Top 10 Premier League regulars looking over their shoulder

Date published: Wednesday 5th July 2017 8:45

To qualify, players must have started at least 25 league games last season…

 

10) Chris Brunt – West Brom (27 Premier League starts in 2016/17)
Now 32, Brunt started 27 league games last season but in a whole host of different positions. Eight came at left-back, one as a left wing-back, two as a left-sided midfielder, 12 as a right-sided midfielder and four as a central midfielder.

If that makes Brunt sound like the useful player Tony Pulis will want to keep round then that’s exactly what he is, but as new players arrive he’s also the type to become back-up in multiple positions. If nobody gets injured, he stays on the bench.

 

9) Adam Smith – Bournemouth (34 starts)
When Bournemouth spend £20m on a player, you can be damn sure that he makes their starting line-up. Nathan Ake will walk into pre-season training and expect to make a spot in the team his own.

Given that every member of Eddie Howe’s back four last season started at least 34 matches, that gives Bournemouth’s manager a decision to make. It would seem unlikely that Steve Cook – their best defender – would lose his place, which leaves Simon Francis or Smith. Given that Francis is a comfortable right-back, and Howe would be loath to drop his captain, it leaves Smith as the most likely unfortunate one. He only started 22 league games in 2015/16, after all.

 

8) Paul Dummett – Newcastle United (44 starts)
You really do have to admire the staying power of Dummett. Having been loaned out by Newcastle to Gateshead and St Mirren in 2011/12 and 2012/13, he eventually made his Premier League debut at the age of 21 in August 2013 during a 4-0 defeat to Manchester City. Despite his quality – but never effort – regularly called into question by his own supporters, Dummett started more Championship matches than any other Newcastle player last season.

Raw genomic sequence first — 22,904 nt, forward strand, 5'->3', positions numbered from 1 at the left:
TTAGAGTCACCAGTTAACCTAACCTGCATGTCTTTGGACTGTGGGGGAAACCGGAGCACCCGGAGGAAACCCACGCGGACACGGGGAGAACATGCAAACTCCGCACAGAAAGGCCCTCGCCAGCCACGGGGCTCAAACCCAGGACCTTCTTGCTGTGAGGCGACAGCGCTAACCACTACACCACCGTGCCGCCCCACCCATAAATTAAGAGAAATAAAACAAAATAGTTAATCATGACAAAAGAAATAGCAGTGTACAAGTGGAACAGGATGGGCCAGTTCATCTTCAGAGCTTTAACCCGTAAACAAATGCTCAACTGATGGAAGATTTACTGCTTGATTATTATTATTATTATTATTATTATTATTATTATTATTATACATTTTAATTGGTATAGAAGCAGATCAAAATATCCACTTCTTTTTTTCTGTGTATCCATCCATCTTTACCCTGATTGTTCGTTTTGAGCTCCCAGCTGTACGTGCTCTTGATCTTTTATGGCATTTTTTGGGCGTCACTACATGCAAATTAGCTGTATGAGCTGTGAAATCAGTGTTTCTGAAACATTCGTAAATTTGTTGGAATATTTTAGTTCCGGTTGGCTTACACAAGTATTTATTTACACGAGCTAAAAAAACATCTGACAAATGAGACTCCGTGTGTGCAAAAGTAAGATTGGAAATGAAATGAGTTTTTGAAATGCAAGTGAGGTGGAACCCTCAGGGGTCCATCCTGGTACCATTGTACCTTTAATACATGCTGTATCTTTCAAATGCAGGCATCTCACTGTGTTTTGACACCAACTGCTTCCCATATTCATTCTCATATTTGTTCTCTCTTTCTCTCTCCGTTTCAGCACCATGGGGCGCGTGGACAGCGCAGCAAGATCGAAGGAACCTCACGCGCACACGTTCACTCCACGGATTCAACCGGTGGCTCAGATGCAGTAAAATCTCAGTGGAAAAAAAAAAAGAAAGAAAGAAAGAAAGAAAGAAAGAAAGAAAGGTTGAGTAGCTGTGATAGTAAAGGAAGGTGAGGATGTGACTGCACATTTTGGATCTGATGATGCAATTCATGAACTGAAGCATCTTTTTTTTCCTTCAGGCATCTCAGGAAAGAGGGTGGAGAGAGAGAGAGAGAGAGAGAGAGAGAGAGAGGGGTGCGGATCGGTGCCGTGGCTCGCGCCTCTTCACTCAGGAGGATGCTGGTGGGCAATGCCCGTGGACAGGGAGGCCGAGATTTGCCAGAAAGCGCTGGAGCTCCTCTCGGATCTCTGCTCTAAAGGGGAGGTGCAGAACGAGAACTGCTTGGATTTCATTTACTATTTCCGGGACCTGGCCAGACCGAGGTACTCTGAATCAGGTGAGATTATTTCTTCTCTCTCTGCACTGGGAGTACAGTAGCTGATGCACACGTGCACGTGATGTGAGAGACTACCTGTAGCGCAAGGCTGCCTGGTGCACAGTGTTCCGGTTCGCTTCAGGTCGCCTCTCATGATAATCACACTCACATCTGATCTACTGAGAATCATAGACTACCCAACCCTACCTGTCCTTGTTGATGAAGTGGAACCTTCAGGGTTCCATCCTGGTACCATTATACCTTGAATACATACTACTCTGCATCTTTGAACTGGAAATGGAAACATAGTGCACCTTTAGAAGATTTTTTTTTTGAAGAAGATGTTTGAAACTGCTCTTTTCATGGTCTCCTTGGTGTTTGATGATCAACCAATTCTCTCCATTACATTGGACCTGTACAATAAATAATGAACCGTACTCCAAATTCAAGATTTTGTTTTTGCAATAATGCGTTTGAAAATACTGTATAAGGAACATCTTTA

That said, I’m doubting Dummett again. Rafa Benitez has already expressed his frustration at the lack of transfer activity at Newcastle, but when things do get underway it’s difficult not to see him signing a new left-back. Kieran Gibbs, George Friend and Marvin Zeegelaar have all been mentioned in passing, and would all constitute an upgrade.

 

7) Glenn Whelan – Stoke City (26 starts)
The type of footballer who fails to get the credit for everything he does, but the truth is that Whelan’s time at Stoke is coming to an end. Mark Hughes might have a weird fetish for ageing footballers, but surely even he can’t sign 33-year-old Darren Fletcher and keep 33-year-old Whelan.

The problem for Whelan is that Fletcher, 18 days younger than him, does everything he does but slightly better, like the arch nemesis from a very dull film which I’m tentatively calling ‘Interception (and simple pass)’. Having survived the arrival of Amdy Faye, Seyi Olofinjana, Giannelli Imbula and Joe Allen since joining then-Championship Stoke in 2008, Whelan’s time is now up. He deserves a bloody big pat on the back.

 

6) Robert Huth – Leicester City (33 starts)
The impact of Huth at Leicester will never be forgotten. Pushed out of Stoke City’s first team after spending a year out through injury at the age of 29, to be first loaned to Leicester and then start 35 league games and play magnificently to win the Premier League title is one of the great comebacks of football’s last decade.

Yet the dust has settled on Leicester’s title triumph, and the time for sentimentality is over. Huth’s lack of pace was exposed last season, and he will turn 33 in August. The arrival of Harry Maguire for £17m takes up one central defensive position next season, and Wes Morgan is Leicester’s captain. Don’t be surprised if both of them are out of Leicester’s first-choice team by next May.

 

5) Phil Jagielka – Everton (25 starts)